Then, in 2011-12, Calipari got all the substance he needed to back up his pitch: Davis, Kidd-Gilchrist, Marquis Teague, aided by two holdovers from the previous season (Terrence Jones and Doron Lamb) and one senior (Darius Miller) put together a 38-2 season -- and one of the most dominant national title runs in decades. Calipari got his first national title after years spent on the verge, but he also proved to everyone that his insanely ambitious, year-over-year system truly worked.

You know the story of the past two seasons. A curiously short-handed backcourt and a Nerlens Noel injury landed Kentucky in the NIT in 2012-13, when they were promptly upset by No. 8 seed Robert Morris. No matter: A super-hyped 2013-14 recruiting class, one good enough to make Kentucky the preseason AP No. 1, was on deck. That team made good on its own expectations during a roller-coaster of a runner-up run this past March. But the end result was all that mattered.

John Calipari
AP Photo/James CrispSince taking over at Kentucky in 2009, Calipari has compiled a 152-37 (.804) record over five seasons.

On deck for 2014-15? A hilariously massive (and massively talented) title contender.

Last season's March run was also a helpful reminder of Calipari's sheer coaching ability. We laud coaches for bringing their teams along at the right time, for finding their peak in March. That's the Tom Izzo specialty. Calipari found that gear in his team at the last possible moment last season, and once he figured it out, it was clear why everyone -- himself included -- was so high on Kentucky in October. There is real tactical substance here: a unique, restrained offensive system, an ability to coax great defense out of young players and real fluency in advanced scouting and statistical ideas.

That's the story of John Calipari, the No. 2-ranked coach in our ESPN Forecast top 50 poll. The man is a born salesman. Sometimes, it's subtle, and sometimes, it's about as subtle as a campaign ad. When Calipari refers to himself as a "dream maker," or when he says his program doesn't play college basketball but is college basketball itself, it's hard not to chuckle. But salesmanship resonates only when you have a quality product to sell.

Calipari has both.

He wins. His players compete for national titles. He really does turn more of them them into NBA millionaires than any other coach. Kentucky's fans really are the biggest, craziest and loudest in the sport. Just because he's saying it doesn't mean it isn't true.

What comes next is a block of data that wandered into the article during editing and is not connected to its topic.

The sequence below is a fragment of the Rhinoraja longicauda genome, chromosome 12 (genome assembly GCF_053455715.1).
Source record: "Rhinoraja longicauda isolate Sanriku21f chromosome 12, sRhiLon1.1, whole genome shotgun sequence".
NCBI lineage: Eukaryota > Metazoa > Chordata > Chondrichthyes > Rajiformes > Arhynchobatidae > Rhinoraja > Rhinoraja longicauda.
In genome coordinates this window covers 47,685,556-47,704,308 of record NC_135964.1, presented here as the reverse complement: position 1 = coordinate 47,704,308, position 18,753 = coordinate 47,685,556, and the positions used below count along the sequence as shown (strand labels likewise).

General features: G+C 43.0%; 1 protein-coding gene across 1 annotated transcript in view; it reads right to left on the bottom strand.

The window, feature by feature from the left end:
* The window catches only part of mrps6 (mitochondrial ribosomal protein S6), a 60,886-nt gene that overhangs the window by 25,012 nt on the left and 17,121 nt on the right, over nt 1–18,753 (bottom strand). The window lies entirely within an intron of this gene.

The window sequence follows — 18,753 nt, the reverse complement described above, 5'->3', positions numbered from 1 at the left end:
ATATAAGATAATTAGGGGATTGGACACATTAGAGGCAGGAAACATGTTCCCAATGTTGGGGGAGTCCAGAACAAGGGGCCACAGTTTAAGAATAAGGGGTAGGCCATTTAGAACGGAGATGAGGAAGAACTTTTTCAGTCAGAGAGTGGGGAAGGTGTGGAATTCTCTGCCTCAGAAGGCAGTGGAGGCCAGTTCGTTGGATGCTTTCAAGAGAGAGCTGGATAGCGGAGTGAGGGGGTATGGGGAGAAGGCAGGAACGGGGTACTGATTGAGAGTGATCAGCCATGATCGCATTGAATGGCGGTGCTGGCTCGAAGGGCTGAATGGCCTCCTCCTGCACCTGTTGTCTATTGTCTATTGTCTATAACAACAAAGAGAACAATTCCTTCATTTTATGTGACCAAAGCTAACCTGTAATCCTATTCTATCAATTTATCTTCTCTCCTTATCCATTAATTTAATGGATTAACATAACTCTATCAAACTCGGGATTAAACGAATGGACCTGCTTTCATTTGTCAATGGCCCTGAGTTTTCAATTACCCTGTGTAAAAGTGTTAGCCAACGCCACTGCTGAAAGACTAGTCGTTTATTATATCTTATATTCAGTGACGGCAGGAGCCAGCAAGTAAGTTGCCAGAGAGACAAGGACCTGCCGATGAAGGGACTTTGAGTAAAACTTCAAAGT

-- Eamonn Brennan

Previous: Nos. 50-25 » No. 24: McKillop » No. 23: McDermott » No. 22: Amaker »
No. 21: Brown » No. 20: Matta » No. 19: Wright » No. 18: Fisher » No. 17: Few »
No. 16: Williams » No. 15: Hoiberg » No. 14: Bennett » No. 13: Smart »
No. 12: Boeheim » No. 11: Miller » No. 10: Ollie » No. 9: Beilein » No. 8: Marshall »
No. 7: Ryan » No. 6: Self » No. 5: Pitino » No. 4: Krzyzewski » No. 3: Izzo »
No. 2: Calipari » No. 1: Donovan »

Full Top 50 Coaches List

No. 50: Tie -- Randy Bennett, Saint Mary's; Scott Drew, Baylor

No. 49: Richard Pitino, Minnesota

No. 48: Stew Morrill, Utah State

No. 47: Bob Hoffman, Mercer

No. 46: John Thompson III, Georgetown

No. 45: Mike Brey, Notre Dame

No. 44: Rick Barnes, Texas

No. 43: Chris Mack, Xavier

No. 42: Josh Pastner, Memphis

No. 41: Ed Cooley, Providence

No. 40: Bruce Weber, Kansas State

No. 39: Tubby Smith, Texas Tech

No. 38: Buzz Williams, Virginia Tech

No. 37: Rick Byrd, Belmont

No. 36: Steve Alford, UCLA

No. 35: Phil Martelli, Saint Joseph's

No. 34: Tad Boyle, Colorado

No. 33: Fran McCaffery, Iowa

No. 32: Tim Miles, Nebraska

No. 31: Lon Kruger, Oklahoma

No. 30: Bob Huggins, West Virginia

No. 29: Jim Crews, Saint Louis

No. 28: Jim Larranaga, Miami

No. 27: Mick Cronin, Cincinnati

No. 26: Archie Miller, Dayton

No. 25: Jamie Dixon, Pittsburgh

No. 24: Bob McKillop, Davidson

No. 23: Greg McDermott, Creighton

No. 22: Tommy Amaker, Harvard

No. 21: Larry Brown, SMU

No. 20: Thad Matta, Ohio State

No. 19: Jay Wright, Villanova

No. 18: Steve Fisher, San Diego State

No. 17: Mark Few, Gonzaga

No. 16: Roy Williams, North Carolina

No. 15: Fred Hoiberg, Iowa State

No. 14: Tony Bennett, Virginia

No. 13: Shaka Smart, VCU

No. 12: Jim Boeheim, Syracuse

No. 11: Sean Miller, Arizona

No. 10: Kevin Ollie, UConn

No. 9: John Beilein, Michigan

No. 8: Gregg Marshall, Wichita State

No. 7: Bo Ryan, Wisconsin

No. 6: Bill Self, Kansas

No. 5: Rick Pitino, Louisville

No. 4: Mike Krzyzewski, Duke

No. 3: Tom Izzo, Michigan State

No. 2: John Calipari, Kentucky

No. 1: Billy Donovan, Florida